If the Liberal National Party wins the Queensland election on Saturday, but its leader, Campbell Newman, loses his seat of Ashgrove, can he remain premier? This may be the question vexing minds on Sunday morning. The answer is not as clear as it might have been, due to a failure to make proposed constitutional amendments in 2005.
No change in premier until there is a vacancy
Although journalists often refer to a change in premier on election night, there is in fact no change of premier until there is a vacancy to fill. The office of premier will only be vacated if Campbell Newman resigns to the Governor or – in exceptional circumstances – is dismissed from office.
Newman losing his seat at the election would not automatically vacate his office as premier. Unlike in many South Pacific countries, where the prime minister is immediately disqualified from holding office if he or she ceases to hold a seat in the lower house, this is not the case in Australia.
For example, John Howard remained as prime minister, despite having lost his seat at the federal election on November 24, 2007. Howard continued in office, in a caretaker capacity, until his resignation took effect when Kevin Rudd was sworn in on December 3, 2007.
Does the Queensland Constitution require the premier to be a member of parliament?
There is no express provision in the Queensland Constitution that requires the premier to be a member of parliament. Section 43(2) of the Queensland Constitution states that the “Governor, by commission, may appoint a person as a Minister of State”. It does not require that this person be a member of parliament.
This can be contrasted with Section 46, which states that the Governor may appoint a member to act as a minister when a minister is absent. The distinction appears to be deliberate and is presumably intended to permit flexibility. For example, if the premier automatically lost office upon ceasing to be a member of parliament, this would occur every time parliament was dissolved and there would be no premier during the campaign.
This is why constitutions that require ministers to be members tend to include a grace period to accommodate timing problems. Section 64 of the Commonwealth Constitution states that “no Minister of State shall hold office for a longer period than three months unless he is or becomes a senator or a member of the House of Representatives”.
South Australia and Victoria also give three months for a minister to become a member, while New Zealand gives a shorter period.
In 2005, Queensland’s Beattie Labor government introduced a bill that would have required the premier and other ministers to be members of parliament, subject to a 90-day grace period. The bill followed recommendations from the Legal, Constitutional and Administrative Review Committee of the Queensland Parliament that such a provision be inserted. The committee accepted that it was a conventional rule and a “key aspect of Queensland’s constitutional system that ministers must be members of the Legislative Assembly”.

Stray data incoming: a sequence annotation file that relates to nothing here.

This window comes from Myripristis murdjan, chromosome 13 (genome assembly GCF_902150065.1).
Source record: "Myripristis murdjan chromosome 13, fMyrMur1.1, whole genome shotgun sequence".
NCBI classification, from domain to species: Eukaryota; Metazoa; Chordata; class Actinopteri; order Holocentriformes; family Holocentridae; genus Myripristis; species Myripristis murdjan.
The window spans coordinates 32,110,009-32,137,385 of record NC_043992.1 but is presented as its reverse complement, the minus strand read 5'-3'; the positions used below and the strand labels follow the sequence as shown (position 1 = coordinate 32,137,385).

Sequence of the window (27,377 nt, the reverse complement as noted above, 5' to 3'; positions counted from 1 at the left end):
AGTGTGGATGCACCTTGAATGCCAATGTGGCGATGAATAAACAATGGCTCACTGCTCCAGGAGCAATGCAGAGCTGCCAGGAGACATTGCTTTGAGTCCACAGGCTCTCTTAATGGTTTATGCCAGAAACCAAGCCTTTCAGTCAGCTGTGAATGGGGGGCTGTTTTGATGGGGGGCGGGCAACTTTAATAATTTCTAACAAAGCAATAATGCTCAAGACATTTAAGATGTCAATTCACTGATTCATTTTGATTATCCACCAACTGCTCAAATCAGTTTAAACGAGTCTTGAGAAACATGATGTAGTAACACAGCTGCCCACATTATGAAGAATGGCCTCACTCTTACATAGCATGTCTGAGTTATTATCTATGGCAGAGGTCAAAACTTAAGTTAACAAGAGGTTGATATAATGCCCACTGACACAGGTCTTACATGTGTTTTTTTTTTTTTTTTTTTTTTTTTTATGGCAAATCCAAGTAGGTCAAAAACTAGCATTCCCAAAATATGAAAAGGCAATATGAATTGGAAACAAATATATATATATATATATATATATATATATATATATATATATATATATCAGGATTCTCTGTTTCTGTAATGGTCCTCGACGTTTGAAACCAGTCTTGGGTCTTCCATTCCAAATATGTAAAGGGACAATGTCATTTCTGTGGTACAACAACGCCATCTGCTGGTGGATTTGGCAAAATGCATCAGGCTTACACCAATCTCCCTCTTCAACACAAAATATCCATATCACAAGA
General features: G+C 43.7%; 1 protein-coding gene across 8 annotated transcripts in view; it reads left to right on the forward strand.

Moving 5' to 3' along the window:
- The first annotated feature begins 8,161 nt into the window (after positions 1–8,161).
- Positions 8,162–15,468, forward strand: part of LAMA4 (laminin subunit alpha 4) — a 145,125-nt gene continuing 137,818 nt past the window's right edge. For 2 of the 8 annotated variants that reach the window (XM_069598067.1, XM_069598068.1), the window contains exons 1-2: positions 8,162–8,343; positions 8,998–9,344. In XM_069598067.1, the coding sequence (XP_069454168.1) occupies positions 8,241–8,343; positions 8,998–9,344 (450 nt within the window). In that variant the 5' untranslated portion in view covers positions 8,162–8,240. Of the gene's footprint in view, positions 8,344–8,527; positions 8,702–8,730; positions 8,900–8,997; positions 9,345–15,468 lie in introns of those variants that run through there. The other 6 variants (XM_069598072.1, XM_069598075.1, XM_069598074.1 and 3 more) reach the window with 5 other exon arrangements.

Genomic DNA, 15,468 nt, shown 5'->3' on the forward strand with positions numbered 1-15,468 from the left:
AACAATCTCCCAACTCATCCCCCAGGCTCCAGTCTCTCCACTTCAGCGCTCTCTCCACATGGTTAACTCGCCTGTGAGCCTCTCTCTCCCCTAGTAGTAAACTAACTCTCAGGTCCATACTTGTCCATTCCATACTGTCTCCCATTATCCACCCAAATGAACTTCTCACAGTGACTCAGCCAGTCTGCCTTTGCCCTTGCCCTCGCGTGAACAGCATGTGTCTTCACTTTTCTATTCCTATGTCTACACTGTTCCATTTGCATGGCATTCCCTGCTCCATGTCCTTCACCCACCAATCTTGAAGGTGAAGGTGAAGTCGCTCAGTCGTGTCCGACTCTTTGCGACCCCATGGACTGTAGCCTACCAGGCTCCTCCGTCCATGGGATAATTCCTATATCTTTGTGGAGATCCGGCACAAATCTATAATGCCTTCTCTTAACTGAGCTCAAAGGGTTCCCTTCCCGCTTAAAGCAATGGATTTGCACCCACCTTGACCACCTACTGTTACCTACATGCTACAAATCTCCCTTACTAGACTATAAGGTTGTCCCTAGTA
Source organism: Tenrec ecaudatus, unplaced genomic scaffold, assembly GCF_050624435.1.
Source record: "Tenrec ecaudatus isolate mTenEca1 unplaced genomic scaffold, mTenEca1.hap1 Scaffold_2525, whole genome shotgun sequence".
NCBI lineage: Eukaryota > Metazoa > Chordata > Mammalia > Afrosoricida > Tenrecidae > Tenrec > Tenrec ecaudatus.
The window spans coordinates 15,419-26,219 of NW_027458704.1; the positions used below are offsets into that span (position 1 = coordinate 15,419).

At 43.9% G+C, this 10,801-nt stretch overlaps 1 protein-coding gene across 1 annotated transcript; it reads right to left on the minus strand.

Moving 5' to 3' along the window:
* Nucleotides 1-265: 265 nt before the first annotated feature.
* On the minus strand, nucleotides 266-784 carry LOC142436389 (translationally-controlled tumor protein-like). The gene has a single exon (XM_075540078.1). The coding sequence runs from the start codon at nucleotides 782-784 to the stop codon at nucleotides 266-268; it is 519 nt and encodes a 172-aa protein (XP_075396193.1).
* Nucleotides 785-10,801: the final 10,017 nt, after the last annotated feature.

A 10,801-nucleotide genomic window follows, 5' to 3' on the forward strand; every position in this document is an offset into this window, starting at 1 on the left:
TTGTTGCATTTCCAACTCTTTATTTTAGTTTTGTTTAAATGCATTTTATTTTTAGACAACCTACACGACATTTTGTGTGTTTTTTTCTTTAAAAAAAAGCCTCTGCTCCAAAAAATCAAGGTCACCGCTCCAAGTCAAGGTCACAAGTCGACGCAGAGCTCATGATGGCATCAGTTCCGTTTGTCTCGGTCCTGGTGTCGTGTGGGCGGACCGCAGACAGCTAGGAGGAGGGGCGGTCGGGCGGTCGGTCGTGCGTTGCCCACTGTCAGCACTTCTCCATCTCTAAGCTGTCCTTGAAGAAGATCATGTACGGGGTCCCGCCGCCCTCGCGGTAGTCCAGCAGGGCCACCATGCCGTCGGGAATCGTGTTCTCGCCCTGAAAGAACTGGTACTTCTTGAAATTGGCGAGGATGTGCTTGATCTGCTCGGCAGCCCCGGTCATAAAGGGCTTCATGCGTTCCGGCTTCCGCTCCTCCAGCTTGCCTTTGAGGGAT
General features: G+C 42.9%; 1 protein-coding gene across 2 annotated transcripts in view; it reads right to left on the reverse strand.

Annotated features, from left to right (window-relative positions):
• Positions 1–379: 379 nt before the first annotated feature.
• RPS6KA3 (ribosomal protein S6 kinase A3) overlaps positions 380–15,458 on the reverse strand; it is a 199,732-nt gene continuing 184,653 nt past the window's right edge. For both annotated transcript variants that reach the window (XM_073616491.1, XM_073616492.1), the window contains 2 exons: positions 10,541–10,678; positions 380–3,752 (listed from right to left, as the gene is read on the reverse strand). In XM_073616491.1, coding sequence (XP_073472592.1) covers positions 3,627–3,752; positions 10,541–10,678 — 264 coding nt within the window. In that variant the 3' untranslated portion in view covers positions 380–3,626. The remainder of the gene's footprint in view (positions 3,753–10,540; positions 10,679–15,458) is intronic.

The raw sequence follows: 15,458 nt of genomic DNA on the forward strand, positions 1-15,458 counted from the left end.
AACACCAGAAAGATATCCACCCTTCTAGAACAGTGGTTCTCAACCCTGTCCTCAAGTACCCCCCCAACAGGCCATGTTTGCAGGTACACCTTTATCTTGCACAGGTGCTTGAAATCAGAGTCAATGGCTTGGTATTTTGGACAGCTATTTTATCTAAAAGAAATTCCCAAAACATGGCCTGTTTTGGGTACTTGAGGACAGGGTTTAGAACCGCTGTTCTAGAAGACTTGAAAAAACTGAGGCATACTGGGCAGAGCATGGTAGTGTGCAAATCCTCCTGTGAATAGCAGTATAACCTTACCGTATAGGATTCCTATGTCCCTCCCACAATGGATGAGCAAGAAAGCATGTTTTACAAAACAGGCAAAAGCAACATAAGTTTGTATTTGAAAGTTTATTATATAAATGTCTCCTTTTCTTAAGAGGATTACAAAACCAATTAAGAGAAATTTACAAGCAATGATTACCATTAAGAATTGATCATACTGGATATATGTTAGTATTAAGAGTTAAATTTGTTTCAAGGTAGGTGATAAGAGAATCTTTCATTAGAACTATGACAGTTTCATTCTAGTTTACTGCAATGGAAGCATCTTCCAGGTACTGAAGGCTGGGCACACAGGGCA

However, the bill was left to lapse at the 2006 election and was never enacted.
If the Constitution says nothing, could Newman remain premier without a seat?
In the absence of an express requirement, there remains a strong constitutional implication that ministers must be members of parliament.
The Commonwealth and state constitutions are all founded on the principle of “responsible government” – that the government is formed from, and is responsible to, the parliament. It would therefore be unconstitutional in principle for a premier to remain in office in the long term without a seat in the parliament. If challenged, there is a fair likelihood that a court would also find a legal reason why it was unconstitutional.
In the short term, however, it would be possible for a premier to remain in office, without holding a seat, if his or her government held the confidence of the lower house and the premier was seeking election in a by-election. This assumes that a compliant MP would resign to permit Newman to run for his or her seat and that Newman was prepared to do so. But that’s something Newman ruled out doing late last year, and again early in this election campaign.
A defeated leader parachuting into a safe seat is not unknown in other countries with similar constitutional conventions. For example, in Quebec in 1985, the Liberal Party leader, Robert Bourassa, lost his seat in an election while his party won government. He was still sworn in as premier and then won a by-election for a safe seat after one of his government colleagues resigned to make way for him.
In Queensland, if the premier were re-elected to the parliament within the 90-day period acceptable in other jurisdictions, it would be likely to be regarded as constitutionally acceptable.
The real question would be whether it would be politically acceptable. Once a party leader has been rejected by the people of his or her own electorate, there is a real question as to whether he or she is still publicly acceptable as premier. There may also be a strong political expectation that he would resign as premier, especially if he had given a prior commitment to do so.
Ultimately, while the constitutional constraints are important, the political constraints are most likely to rule the day.
Read more of The Conversation’s Queensland election 2015 coverage.